News Highlights: Homepage Slideshow Archive

Solar Powered, Nano-Enabled Device Pulls Drinking Water Out of Air

A single tissue box-sized device can harvest up to 2.8 liters, or about three quarts, of water in one day at low humidity — that’s a bit more than the half gallon of water experts recommend a person drink over the course of a day. (Learn More >>)

Portable Nanofiber Offers Significant Possibilities

The material could be used for everything from dressing wounds on a battlefield or creating engineered tissue to improving bullet proof vests or creating fashion-forward customizable fabrics. (Learn More >>)

DNA Could Store All of the World's Data in One Room

U.S. researchers report that they’ve come up with a new way to encode digital data in DNA to create the highest-density large-scale data storage scheme ever invented. (Learn More >>)

Winner Announced for NNI’s Nano Film Contest

A nanoscience PhD student and a film student from the University of North Carolina at Greensboro team up to share a story about portable sensors. (Learn More >>)

Scientists Determine Precise 3D Location and Identity of all 23,000 Atoms in a Nanoparticle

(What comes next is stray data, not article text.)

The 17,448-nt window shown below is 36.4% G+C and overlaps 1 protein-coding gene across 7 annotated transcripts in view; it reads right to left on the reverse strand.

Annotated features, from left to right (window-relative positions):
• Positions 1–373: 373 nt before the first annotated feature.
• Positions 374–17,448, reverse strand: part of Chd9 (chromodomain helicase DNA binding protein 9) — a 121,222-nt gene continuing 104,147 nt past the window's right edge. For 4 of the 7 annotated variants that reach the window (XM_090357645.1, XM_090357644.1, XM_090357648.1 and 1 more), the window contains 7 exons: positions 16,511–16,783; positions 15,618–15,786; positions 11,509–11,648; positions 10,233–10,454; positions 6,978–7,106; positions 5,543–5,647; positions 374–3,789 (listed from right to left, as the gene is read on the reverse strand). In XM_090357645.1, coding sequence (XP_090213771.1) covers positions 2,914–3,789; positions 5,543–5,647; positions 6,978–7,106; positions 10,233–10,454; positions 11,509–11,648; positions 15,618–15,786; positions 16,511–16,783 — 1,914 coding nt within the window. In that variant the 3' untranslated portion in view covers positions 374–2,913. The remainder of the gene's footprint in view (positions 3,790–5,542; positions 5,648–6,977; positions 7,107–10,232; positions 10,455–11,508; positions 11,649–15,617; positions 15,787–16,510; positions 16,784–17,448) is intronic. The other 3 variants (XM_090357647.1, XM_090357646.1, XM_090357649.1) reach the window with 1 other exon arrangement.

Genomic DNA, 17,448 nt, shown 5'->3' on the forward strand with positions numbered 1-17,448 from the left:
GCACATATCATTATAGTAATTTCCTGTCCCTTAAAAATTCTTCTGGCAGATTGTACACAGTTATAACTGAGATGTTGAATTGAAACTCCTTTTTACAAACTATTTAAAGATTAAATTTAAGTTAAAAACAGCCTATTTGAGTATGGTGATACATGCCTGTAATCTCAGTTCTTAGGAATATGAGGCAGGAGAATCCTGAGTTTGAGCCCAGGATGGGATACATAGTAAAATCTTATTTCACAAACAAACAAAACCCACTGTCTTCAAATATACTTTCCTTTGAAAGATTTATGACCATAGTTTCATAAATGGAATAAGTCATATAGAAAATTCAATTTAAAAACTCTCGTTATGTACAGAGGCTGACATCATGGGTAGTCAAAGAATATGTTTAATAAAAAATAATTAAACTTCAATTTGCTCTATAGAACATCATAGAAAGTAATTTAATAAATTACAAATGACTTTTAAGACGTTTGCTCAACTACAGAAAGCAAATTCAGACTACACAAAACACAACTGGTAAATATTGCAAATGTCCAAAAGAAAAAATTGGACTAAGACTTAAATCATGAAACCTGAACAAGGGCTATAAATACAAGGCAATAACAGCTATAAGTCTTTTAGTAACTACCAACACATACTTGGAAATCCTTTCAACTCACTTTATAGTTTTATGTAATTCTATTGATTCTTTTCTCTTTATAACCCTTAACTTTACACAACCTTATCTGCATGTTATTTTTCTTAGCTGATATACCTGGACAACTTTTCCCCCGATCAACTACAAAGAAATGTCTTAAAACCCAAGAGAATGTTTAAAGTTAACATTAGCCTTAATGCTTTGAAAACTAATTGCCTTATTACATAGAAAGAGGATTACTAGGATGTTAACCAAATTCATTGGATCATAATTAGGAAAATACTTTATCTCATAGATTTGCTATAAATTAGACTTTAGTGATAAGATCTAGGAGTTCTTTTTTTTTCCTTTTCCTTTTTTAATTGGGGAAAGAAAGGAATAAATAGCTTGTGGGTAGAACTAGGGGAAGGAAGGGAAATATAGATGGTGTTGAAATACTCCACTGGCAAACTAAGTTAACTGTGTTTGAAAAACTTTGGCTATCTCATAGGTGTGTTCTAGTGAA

Scientists at the Department of Energy’s Lawrence Berkeley National Lab used one of the world’s most powerful electron microscopes to map the precise location and chemical type of 23,000 atoms in an iron and platinum nanoparticle. (Learn More >>)

Squeezed Light Cools Tiny Drum to Coldest Temperature Ever

A new technique developed by a team at the National Institute of Standards and Technology in Boulder, Colorado, uses “squeezed” light to get atoms colder than is possible with regular laser cooling. (Learn More >>)

Graphene Temporary Tattoo Tracks Vital Signs

A graphene health sensor that goes on the skin like a temporary tattoo takes measurements can precisely measure electrical signals from the heart, muscles, and brain, as well as skin temperature and hydration. (Learn More >>)

Liquid Biopsy Chip that Detects Metastatic Cancer Cells in Blood

The device uses antibodies attached to an array of carbon nanotubes at the bottom of a tiny well. Cancer cells settle to the bottom of the well, where they selectively bind to the antibodies based on their surface markers. (Learn More >>)

Nanoceramic Material for More Safe, Economical Nuclear Reactors

An international team of researchers has created a nanoceramic material that not only can withstand the harsh effects of radiation, but also becomes tougher under radiation. (Learn More >>)

Nanotechnology Helps Harvest Energy from Human Motion

With the low-cost device, known as a nanogenerator, the scientists successfully operated an LCD touch screen, a bank of 20 LED lights and a flexible keyboard, all with a simple touching or pressing motion and without the aid of a battery. (Learn More >>)